Thursday, December 24, 2015

San Diego Bat Rays

During my visit, Ruoxi and I met up with some guys from prehistoricsoul.com to fish for bat rays.  It was incredibly generous of them to take us to one of their spots, share their bait, teach us how to fish for big rays, and let me reel in a couple of fish on their gear.

Ruoxi and I arrived at the fishing spot about 45 minutes before anyone else.  I fished a few lures and soaked some squid while we waited, but there wasn't anything biting at low tide.



Tom and Steve arrived and got to work setting up their rods.  They use heavy conventional gear with braided line around 40 lbs.  After they cast out their baits (cut mackerel), they set their rods in PVC tubes and turned the reel clickers on.  As the tide came in we waited for bites.



Steve was the first to hook up with a nice bat ray on his surf rod.  Tom I missed most of the fight because one of his rods went off, but when the fish that took Tom's bait came off we hurried back to help Steve land his ray.  It looked to be the start of a good night!

Bat Ray (Myliobatis californica)


Tom's rod went off again.  He was closer, so he grabbed the rod, set the hook, and then insisted that I reel it in.  It was a fun fight, and we landed the ray, but I didn't set the hook so I didn't want to count it for my lifelist.



By this time the sun had set, and it quickly became dark.  Steve had another nice bite, and this time he reeled in a butterfly ray.  It was a big one too!  We were all very excited to see this less common species.

California Butterfly Ray (Gymnura marmorata)


A few other people showed up and set up their rods as well.  I had pieces of squid cast out with my small travel rods.  One rod had 10 lb line and a #4 octopus circle hook, and the other had 4 lb line and a #8 octopus hook.  My 10 lb rod went off, and to my dismay I had a fairly decent bat ray on the end.  It would have been awesome to catch my official lifer on my own gear, so I kept my drag loose and fought it as carefully as possible.



I was fortunate that the ray didn't wrap my line around anything, and after a long and slow fight I had it up in the shallow water less than 10 feet from shore.  You can see its tail in the photo below.  However, once its belly began scraping the sand bottom, I had to tighten the drag to bring it in further.  As soon as I did that, my line snapped.  Bummer!



Next my 4 lb rod went off, and I pulled something tiny in, more or less dragging it along the surface of the water.  It was a salema, a small fish in the grunt family.  Tom was surprised to see it this far in the bay.  I was happy to have my first lifer of the night.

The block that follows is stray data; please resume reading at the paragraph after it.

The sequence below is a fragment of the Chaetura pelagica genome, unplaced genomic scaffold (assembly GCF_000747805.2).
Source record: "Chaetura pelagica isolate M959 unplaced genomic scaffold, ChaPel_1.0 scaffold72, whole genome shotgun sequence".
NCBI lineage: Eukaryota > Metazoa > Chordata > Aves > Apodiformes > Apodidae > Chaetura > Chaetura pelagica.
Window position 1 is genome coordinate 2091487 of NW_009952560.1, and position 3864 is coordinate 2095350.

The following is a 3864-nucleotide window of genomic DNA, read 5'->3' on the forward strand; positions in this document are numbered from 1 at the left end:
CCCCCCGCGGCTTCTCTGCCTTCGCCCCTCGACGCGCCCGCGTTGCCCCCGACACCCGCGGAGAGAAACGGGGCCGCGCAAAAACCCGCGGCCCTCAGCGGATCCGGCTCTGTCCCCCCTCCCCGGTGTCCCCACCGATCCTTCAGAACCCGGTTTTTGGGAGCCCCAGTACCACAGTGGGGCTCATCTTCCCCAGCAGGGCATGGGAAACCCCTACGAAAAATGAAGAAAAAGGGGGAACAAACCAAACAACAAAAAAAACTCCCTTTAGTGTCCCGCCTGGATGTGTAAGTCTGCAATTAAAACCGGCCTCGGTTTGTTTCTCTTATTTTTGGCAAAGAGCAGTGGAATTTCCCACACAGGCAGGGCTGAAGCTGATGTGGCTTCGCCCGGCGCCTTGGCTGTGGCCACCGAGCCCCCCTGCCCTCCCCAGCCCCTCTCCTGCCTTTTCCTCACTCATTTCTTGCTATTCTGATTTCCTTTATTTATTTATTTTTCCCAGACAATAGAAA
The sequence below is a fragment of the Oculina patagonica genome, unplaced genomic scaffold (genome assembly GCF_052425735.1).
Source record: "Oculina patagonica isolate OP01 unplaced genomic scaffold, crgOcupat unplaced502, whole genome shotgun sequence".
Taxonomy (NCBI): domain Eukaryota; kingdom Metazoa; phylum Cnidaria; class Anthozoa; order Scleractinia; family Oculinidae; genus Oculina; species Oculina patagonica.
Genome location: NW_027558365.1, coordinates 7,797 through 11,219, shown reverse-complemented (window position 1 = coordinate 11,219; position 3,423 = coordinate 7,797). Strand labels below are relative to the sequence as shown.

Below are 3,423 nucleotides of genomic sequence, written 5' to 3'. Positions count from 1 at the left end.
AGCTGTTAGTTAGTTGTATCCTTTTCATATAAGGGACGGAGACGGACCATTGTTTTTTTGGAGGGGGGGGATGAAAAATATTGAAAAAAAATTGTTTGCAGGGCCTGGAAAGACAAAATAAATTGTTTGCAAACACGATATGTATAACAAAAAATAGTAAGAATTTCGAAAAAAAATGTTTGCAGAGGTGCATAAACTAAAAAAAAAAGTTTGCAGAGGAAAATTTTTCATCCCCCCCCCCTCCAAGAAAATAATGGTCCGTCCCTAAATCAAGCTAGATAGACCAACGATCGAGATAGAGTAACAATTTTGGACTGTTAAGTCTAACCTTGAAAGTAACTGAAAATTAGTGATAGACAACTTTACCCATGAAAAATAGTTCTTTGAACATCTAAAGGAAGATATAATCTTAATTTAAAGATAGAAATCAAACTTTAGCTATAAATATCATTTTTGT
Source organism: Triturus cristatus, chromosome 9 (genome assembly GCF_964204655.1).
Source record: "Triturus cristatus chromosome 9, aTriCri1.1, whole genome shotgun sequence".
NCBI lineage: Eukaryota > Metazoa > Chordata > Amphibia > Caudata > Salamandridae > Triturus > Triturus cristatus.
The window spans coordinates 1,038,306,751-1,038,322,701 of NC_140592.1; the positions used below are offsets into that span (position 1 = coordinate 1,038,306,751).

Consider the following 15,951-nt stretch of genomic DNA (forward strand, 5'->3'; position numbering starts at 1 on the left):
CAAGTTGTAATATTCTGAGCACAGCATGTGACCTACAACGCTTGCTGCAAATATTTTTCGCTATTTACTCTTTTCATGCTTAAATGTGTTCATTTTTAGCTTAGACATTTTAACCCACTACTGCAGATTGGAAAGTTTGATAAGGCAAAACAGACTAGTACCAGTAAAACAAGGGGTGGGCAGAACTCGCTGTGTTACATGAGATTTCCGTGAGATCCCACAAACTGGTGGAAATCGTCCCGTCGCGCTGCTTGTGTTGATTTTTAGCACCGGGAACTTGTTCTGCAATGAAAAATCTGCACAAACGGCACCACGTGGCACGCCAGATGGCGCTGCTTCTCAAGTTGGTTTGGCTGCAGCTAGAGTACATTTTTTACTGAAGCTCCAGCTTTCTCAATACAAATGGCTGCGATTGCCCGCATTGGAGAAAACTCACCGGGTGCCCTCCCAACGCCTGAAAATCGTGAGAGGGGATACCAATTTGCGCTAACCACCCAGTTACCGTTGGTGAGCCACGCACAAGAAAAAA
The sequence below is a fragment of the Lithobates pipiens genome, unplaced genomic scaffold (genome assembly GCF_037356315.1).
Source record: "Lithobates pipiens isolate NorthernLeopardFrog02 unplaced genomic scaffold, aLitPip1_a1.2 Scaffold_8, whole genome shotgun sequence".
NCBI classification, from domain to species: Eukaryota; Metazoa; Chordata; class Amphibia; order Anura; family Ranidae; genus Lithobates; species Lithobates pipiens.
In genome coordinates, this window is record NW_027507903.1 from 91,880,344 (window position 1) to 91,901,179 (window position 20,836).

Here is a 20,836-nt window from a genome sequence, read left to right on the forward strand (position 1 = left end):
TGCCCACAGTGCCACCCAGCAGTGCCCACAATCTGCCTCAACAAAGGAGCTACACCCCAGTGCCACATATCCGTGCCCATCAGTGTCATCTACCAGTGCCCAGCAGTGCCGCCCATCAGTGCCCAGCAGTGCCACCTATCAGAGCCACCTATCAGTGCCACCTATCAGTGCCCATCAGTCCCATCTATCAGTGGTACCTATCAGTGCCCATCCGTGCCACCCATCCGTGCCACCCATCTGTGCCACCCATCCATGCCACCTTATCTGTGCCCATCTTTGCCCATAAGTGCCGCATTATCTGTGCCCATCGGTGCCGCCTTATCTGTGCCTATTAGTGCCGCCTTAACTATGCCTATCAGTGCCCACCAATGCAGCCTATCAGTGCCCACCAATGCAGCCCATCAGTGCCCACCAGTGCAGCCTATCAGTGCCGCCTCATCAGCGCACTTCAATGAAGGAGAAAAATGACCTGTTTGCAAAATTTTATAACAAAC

Salema (Xenistius californiensis) - new hook & line species #315


Ruoxi focused her attention on cooking brats for the group.  We were impressed with her skills using locally sourced cooking tools.  The brats really hit the spot.



Tom let me grab his rod when it went off again, and this time I set the hook and reeled it in so I could count it on my lifelist.  It wasn't a big one, but I was excited to have the monkey off my back.

Bat Ray (Myliobatis californica) - new hook & line species #316


My 4 lb rod went off again.  This time is was an adorable round stingray.  You can't tell the size from this photo, but I assure you that it was VERY small.  It would have been more sporting if I had used 2 lb line!

Round Stingray (Urobatis halleri) - new hook & line species #317


Tom caught a few fish on his gear, and then he let me have another turn.  This time it was a much larger fish!  The fight was fun, but the ray was no match for the heavy gear.  Still, by the time we landed it my arms were pretty sore.  I can't imagine what a really big shark or ray would feel like.  This one measured 43 inches across its wings.



Tom caught the biggest ray of the night with a wingspan of 50 inches.  Their bodies get really thick at this size!  Tom also caught one with two stingers, which was pretty cool and freaky at the same time.



I received the honors of catching the smallest bat ray.  It had an adorable wingspan of 15.5 inches.  Ruoxi and I agreed that this was a good fish to end the night with.



California once again left me both humbled and impressed.  Humbled at how generous the fishing community is and impressed with how productive and varied the fishing opportunities are.  Tuna fishing with Eli last October was without a doubt my best boat fishing experience, and bat ray fishing with the prehistoricsoul.com gang in December was easily my best nighttime shore fishing experience.  Check out their website and online forum.  They're a great bunch of folks.


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